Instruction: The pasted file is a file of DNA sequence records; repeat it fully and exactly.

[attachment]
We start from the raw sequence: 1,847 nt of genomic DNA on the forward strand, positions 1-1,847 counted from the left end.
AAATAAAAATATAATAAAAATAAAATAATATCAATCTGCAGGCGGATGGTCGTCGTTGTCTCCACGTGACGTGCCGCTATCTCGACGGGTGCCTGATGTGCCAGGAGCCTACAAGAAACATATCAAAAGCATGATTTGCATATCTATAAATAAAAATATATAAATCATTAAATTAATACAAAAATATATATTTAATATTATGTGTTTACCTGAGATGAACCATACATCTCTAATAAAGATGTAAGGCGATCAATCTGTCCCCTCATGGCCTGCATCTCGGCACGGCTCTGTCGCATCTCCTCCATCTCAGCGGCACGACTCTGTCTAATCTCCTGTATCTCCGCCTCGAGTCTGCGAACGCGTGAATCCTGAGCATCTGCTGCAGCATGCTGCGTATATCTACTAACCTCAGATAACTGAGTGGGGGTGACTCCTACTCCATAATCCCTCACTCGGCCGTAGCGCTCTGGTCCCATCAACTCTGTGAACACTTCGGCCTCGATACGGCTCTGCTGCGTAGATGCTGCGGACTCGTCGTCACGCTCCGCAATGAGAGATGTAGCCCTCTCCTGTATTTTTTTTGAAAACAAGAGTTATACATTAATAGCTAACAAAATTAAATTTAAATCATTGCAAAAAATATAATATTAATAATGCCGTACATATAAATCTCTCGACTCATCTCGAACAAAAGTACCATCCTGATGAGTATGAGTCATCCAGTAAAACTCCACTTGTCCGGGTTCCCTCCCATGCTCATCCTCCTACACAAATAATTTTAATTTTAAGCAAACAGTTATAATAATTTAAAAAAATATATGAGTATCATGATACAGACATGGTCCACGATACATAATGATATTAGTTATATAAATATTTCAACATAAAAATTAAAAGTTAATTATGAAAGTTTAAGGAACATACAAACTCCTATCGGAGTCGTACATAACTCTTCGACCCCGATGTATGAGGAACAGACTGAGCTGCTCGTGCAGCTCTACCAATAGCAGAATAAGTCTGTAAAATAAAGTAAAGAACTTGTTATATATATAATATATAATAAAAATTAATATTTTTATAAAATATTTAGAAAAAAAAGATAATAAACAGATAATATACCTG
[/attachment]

We start from the raw sequence: 1,847 nt of genomic DNA on the forward strand, positions 1-1,847 counted from the left end.
AAATAAAAATATAATAAAAATAAAATAATATCAATCTGCAGGCGGATGGTCGTCGTTGTCTCCACGTGACGTGCCGCTATCTCGACGGGTGCCTGATGTGCCAGGAGCCTACAAGAAACATATCAAAAGCATGATTTGCATATCTATAAATAAAAATATATAAATCATTAAATTAATACAAAAATATATATTTAATATTATGTGTTTACCTGAGATGAACCATACATCTCTAATAAAGATGTAAGGCGATCAATCTGTCCCCTCATGGCCTGCATCTCGGCACGGCTCTGTCGCATCTCCTCCATCTCAGCGGCACGACTCTGTCTAATCTCCTGTATCTCCGCCTCGAGTCTGCGAACGCGTGAATCCTGAGCATCTGCTGCAGCATGCTGCGTATATCTACTAACCTCAGATAACTGAGTGGGGGTGACTCCTACTCCATAATCCCTCACTCGGCCGTAGCGCTCTGGTCCCATCAACTCTGTGAACACTTCGGCCTCGATACGGCTCTGCTGCGTAGATGCTGCGGACTCGTCGTCACGCTCCGCAATGAGAGATGTAGCCCTCTCCTGTATTTTTTTTGAAAACAAGAGTTATACATTAATAGCTAACAAAATTAAATTTAAATCATTGCAAAAAATATAATATTAATAATGCCGTACATATAAATCTCTCGACTCATCTCGAACAAAAGTACCATCCTGATGAGTATGAGTCATCCAGTAAAACTCCACTTGTCCGGGTTCCCTCCCATGCTCATCCTCCTACACAAATAATTTTAATTTTAAGCAAACAGTTATAATAATTTAAAAAAATATATGAGTATCATGATACAGACATGGTCCACGATACATAATGATATTAGTTATATAAATATTTCAACATAAAAATTAAAAGTTAATTATGAAAGTTTAAGGAACATACAAACTCCTATCGGAGTCGTACATAACTCTTCGACCCCGATGTATGAGGAACAGACTGAGCTGCTCGTGCAGCTCTACCAATAGCAGAATAAGTCTGTAAAATAAAGTAAAGAACTTGTTATATATATAATATATAATAAAAATTAATATTTTTATAAAATATTTAGAAAAAAAAGATAATAAACAGATAATATACCTG